Today's stock market exhibits plenty of worrisome signs. Stocks of small companies have been sinking, which is often a bad sign for the broader market. Economic growth remains sluggish years after the worst recession since the Great Depression. Vladimir Putin's mischief ultimately threatens the crucial flow of natural gas from Russia to Western Europe.
Why buy now, when the leading market indexes are at record highs?
Because a review of recent history shows that the date you pick to invest doesn't matter that much, even if you invest at the market's highest level of the year.
Sound crazy? Dan Wiener, editor of "The Independent Adviser for Vanguard Investors," compared the records of two hypothetical investors over the past 30 years. Each started by investing $1,000 in the Standard & Poor's 500 index ($INX +0.46%) at the end of 1983. (Of course, you can't buy an index, but you can invest in a low-cost index fund.)
Over the subsequent 30 years, each investor put $1,000 annually into the S&P 500. But investor No. 1 bought on the last trading day of the year, while investor No. 2 bought at the S&P's highest point each year. In other words, investor No. 2 bought on the worst possible day each year.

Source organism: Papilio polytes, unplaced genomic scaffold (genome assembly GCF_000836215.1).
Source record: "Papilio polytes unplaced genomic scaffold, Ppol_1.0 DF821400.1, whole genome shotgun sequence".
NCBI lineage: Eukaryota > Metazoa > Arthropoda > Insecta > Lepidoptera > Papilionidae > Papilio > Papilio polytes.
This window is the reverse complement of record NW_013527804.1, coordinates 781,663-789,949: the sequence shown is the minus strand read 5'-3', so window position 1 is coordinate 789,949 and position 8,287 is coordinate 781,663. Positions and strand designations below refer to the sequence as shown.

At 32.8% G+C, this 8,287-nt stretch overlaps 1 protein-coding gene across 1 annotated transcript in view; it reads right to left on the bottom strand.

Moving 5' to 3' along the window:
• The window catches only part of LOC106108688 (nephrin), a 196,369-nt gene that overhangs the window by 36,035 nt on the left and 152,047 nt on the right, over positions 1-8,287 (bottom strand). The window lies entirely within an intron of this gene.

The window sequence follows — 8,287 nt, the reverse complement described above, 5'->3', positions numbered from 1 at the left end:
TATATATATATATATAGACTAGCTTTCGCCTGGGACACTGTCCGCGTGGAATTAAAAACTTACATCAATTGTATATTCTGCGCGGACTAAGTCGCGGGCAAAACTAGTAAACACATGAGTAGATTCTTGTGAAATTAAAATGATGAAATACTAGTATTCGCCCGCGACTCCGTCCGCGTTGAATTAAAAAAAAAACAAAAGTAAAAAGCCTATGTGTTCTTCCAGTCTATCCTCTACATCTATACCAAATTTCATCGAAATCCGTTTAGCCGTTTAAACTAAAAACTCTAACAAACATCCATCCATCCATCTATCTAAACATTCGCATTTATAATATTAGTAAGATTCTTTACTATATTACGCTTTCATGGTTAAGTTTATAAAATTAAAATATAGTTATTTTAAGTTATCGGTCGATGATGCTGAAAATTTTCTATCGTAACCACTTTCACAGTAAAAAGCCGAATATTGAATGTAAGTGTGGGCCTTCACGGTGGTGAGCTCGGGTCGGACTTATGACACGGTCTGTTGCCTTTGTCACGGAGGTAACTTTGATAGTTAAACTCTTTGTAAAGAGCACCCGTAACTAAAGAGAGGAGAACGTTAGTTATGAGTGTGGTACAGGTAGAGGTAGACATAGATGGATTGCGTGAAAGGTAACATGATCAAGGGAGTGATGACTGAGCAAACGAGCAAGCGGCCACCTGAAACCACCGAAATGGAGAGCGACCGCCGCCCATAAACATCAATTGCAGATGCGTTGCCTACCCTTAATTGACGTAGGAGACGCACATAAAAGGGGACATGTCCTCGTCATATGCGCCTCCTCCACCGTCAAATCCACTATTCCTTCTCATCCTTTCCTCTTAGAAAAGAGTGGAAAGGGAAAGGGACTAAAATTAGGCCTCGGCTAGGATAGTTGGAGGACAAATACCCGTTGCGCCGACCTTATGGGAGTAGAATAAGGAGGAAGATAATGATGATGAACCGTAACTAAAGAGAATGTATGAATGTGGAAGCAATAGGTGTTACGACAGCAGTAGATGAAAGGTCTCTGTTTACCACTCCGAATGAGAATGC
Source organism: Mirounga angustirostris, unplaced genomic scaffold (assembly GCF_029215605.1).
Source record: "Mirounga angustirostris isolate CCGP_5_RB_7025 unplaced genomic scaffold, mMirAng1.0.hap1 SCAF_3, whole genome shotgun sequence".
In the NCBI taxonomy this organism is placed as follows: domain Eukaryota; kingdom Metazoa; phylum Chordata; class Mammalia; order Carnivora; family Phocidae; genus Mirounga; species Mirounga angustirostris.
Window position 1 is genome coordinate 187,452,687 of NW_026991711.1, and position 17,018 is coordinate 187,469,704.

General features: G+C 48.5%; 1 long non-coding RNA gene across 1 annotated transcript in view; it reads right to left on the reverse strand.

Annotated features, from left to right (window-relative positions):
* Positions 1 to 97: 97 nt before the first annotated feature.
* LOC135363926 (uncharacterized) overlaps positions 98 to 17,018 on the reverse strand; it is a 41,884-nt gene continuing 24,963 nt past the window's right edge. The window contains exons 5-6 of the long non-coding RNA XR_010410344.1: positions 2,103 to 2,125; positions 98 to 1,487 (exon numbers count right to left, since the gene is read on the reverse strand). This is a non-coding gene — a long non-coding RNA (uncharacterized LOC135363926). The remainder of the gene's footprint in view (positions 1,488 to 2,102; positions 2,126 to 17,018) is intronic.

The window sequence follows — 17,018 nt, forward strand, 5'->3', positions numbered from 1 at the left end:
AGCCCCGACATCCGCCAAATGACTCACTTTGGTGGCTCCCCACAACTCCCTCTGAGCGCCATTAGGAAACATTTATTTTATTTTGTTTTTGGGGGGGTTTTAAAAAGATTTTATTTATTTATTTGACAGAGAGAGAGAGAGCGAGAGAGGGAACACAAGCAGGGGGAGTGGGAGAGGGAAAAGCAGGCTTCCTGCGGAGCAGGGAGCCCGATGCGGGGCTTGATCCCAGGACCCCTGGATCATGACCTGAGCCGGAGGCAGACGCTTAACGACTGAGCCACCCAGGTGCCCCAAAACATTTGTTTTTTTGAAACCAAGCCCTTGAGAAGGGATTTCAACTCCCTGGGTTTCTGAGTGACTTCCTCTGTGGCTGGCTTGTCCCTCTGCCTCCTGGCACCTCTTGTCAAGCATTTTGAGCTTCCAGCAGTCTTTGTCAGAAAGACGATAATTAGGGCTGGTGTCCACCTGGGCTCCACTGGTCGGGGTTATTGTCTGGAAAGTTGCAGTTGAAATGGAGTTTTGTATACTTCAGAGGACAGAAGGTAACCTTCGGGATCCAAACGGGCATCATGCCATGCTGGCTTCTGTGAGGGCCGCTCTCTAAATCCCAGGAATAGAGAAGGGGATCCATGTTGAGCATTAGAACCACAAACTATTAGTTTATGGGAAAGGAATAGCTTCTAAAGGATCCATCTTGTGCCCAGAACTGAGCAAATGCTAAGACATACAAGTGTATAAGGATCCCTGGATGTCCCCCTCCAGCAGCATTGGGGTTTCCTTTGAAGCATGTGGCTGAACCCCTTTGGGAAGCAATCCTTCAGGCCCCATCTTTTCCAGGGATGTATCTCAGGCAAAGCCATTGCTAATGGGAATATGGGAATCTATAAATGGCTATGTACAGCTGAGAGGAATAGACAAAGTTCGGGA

Here's the surprise: At the end of 30 years, investor No. 1 had achieved an annualized return of 9.9 percent, while investor No. 2 earned an annualized return of 9.5 percent. The difference in returns was just 0.4 percentage point per year, on average.
Of course, if you could accurately time the stock market, you could enrich yourself enormously. Over the past five years through April 30, the S&P 500 returned a sizzling 19.1 percent annualized. But from December 31, 1999, through April 30, the index returned only 3.7 percent annualized. So clever market timing would have done far better than buying and holding through this period, which included two vicious bear markets.